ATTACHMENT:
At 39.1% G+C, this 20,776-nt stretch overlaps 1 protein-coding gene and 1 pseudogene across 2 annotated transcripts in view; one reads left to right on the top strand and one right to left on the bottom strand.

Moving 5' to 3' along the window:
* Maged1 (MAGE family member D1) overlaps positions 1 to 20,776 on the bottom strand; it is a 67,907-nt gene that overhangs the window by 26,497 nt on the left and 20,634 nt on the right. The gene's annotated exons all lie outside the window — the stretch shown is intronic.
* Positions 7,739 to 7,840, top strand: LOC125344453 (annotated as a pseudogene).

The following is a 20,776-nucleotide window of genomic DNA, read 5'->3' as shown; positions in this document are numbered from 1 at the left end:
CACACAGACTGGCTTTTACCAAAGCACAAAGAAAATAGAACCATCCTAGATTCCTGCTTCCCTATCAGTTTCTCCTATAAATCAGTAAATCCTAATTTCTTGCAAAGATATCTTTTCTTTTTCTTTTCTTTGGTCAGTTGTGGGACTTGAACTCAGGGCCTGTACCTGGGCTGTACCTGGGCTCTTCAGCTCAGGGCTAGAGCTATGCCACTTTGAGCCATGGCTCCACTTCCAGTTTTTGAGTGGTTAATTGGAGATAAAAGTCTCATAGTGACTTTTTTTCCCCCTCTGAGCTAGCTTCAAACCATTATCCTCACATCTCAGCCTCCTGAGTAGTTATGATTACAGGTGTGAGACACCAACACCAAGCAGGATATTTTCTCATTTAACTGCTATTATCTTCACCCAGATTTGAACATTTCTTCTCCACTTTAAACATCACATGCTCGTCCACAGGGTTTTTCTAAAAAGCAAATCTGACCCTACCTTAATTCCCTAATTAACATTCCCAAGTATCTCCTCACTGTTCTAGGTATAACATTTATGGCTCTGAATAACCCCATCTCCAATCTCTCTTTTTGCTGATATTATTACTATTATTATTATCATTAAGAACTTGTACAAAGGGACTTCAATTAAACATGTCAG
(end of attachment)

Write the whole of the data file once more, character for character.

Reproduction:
At 39.1% G+C, this 20,776-nt stretch overlaps 1 protein-coding gene and 1 pseudogene across 2 annotated transcripts in view; one reads left to right on the top strand and one right to left on the bottom strand.

Moving 5' to 3' along the window:
* Maged1 (MAGE family member D1) overlaps positions 1 to 20,776 on the bottom strand; it is a 67,907-nt gene that overhangs the window by 26,497 nt on the left and 20,634 nt on the right. The gene's annotated exons all lie outside the window — the stretch shown is intronic.
* Positions 7,739 to 7,840, top strand: LOC125344453 (annotated as a pseudogene).

The following is a 20,776-nucleotide window of genomic DNA, read 5'->3' as shown; positions in this document are numbered from 1 at the left end:
CACACAGACTGGCTTTTACCAAAGCACAAAGAAAATAGAACCATCCTAGATTCCTGCTTCCCTATCAGTTTCTCCTATAAATCAGTAAATCCTAATTTCTTGCAAAGATATCTTTTCTTTTTCTTTTCTTTGGTCAGTTGTGGGACTTGAACTCAGGGCCTGTACCTGGGCTGTACCTGGGCTCTTCAGCTCAGGGCTAGAGCTATGCCACTTTGAGCCATGGCTCCACTTCCAGTTTTTGAGTGGTTAATTGGAGATAAAAGTCTCATAGTGACTTTTTTTCCCCCTCTGAGCTAGCTTCAAACCATTATCCTCACATCTCAGCCTCCTGAGTAGTTATGATTACAGGTGTGAGACACCAACACCAAGCAGGATATTTTCTCATTTAACTGCTATTATCTTCACCCAGATTTGAACATTTCTTCTCCACTTTAAACATCACATGCTCGTCCACAGGGTTTTTCTAAAAAGCAAATCTGACCCTACCTTAATTCCCTAATTAACATTCCCAAGTATCTCCTCACTGTTCTAGGTATAACATTTATGGCTCTGAATAACCCCATCTCCAATCTCTCTTTTTGCTGATATTATTACTATTATTATTATCATTAAGAACTTGTACAAAGGGACTTCAATTAAACATGTCAG